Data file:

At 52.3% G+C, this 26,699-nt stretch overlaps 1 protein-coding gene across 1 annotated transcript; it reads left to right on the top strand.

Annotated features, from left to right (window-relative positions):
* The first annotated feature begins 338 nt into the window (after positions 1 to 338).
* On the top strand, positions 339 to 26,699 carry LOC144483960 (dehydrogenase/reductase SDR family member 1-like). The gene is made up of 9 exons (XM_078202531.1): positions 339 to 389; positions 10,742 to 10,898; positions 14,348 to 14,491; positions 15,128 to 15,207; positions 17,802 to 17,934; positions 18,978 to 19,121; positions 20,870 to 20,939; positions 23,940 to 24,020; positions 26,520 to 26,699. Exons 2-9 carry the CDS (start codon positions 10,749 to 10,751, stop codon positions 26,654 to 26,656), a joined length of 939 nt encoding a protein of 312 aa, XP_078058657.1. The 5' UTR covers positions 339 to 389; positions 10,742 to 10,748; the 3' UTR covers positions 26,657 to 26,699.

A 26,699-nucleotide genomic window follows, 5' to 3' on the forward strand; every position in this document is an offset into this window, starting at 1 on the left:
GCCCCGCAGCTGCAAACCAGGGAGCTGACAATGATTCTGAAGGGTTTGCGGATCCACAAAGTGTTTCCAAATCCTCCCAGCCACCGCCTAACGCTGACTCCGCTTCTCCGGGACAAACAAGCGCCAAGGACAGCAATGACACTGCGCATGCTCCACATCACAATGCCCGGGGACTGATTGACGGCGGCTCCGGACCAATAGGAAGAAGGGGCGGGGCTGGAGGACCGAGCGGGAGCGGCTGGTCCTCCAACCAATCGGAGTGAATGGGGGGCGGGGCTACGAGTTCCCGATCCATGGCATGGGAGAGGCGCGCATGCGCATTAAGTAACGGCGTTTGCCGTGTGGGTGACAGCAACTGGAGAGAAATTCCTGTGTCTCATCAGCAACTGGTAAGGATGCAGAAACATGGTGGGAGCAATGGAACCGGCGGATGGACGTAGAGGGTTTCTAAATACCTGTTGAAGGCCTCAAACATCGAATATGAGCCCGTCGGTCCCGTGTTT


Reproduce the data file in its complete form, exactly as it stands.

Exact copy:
At 52.3% G+C, this 26,699-nt stretch overlaps 1 protein-coding gene across 1 annotated transcript; it reads left to right on the top strand.

Annotated features, from left to right (window-relative positions):
* The first annotated feature begins 338 nt into the window (after positions 1 to 338).
* On the top strand, positions 339 to 26,699 carry LOC144483960 (dehydrogenase/reductase SDR family member 1-like). The gene is made up of 9 exons (XM_078202531.1): positions 339 to 389; positions 10,742 to 10,898; positions 14,348 to 14,491; positions 15,128 to 15,207; positions 17,802 to 17,934; positions 18,978 to 19,121; positions 20,870 to 20,939; positions 23,940 to 24,020; positions 26,520 to 26,699. Exons 2-9 carry the CDS (start codon positions 10,749 to 10,751, stop codon positions 26,654 to 26,656), a joined length of 939 nt encoding a protein of 312 aa, XP_078058657.1. The 5' UTR covers positions 339 to 389; positions 10,742 to 10,748; the 3' UTR covers positions 26,657 to 26,699.

A 26,699-nucleotide genomic window follows, 5' to 3' on the forward strand; every position in this document is an offset into this window, starting at 1 on the left:
GCCCCGCAGCTGCAAACCAGGGAGCTGACAATGATTCTGAAGGGTTTGCGGATCCACAAAGTGTTTCCAAATCCTCCCAGCCACCGCCTAACGCTGACTCCGCTTCTCCGGGACAAACAAGCGCCAAGGACAGCAATGACACTGCGCATGCTCCACATCACAATGCCCGGGGACTGATTGACGGCGGCTCCGGACCAATAGGAAGAAGGGGCGGGGCTGGAGGACCGAGCGGGAGCGGCTGGTCCTCCAACCAATCGGAGTGAATGGGGGGCGGGGCTACGAGTTCCCGATCCATGGCATGGGAGAGGCGCGCATGCGCATTAAGTAACGGCGTTTGCCGTGTGGGTGACAGCAACTGGAGAGAAATTCCTGTGTCTCATCAGCAACTGGTAAGGATGCAGAAACATGGTGGGAGCAATGGAACCGGCGGATGGACGTAGAGGGTTTCTAAATACCTGTTGAAGGCCTCAAACATCGAATATGAGCCCGTCGGTCCCGTGTTT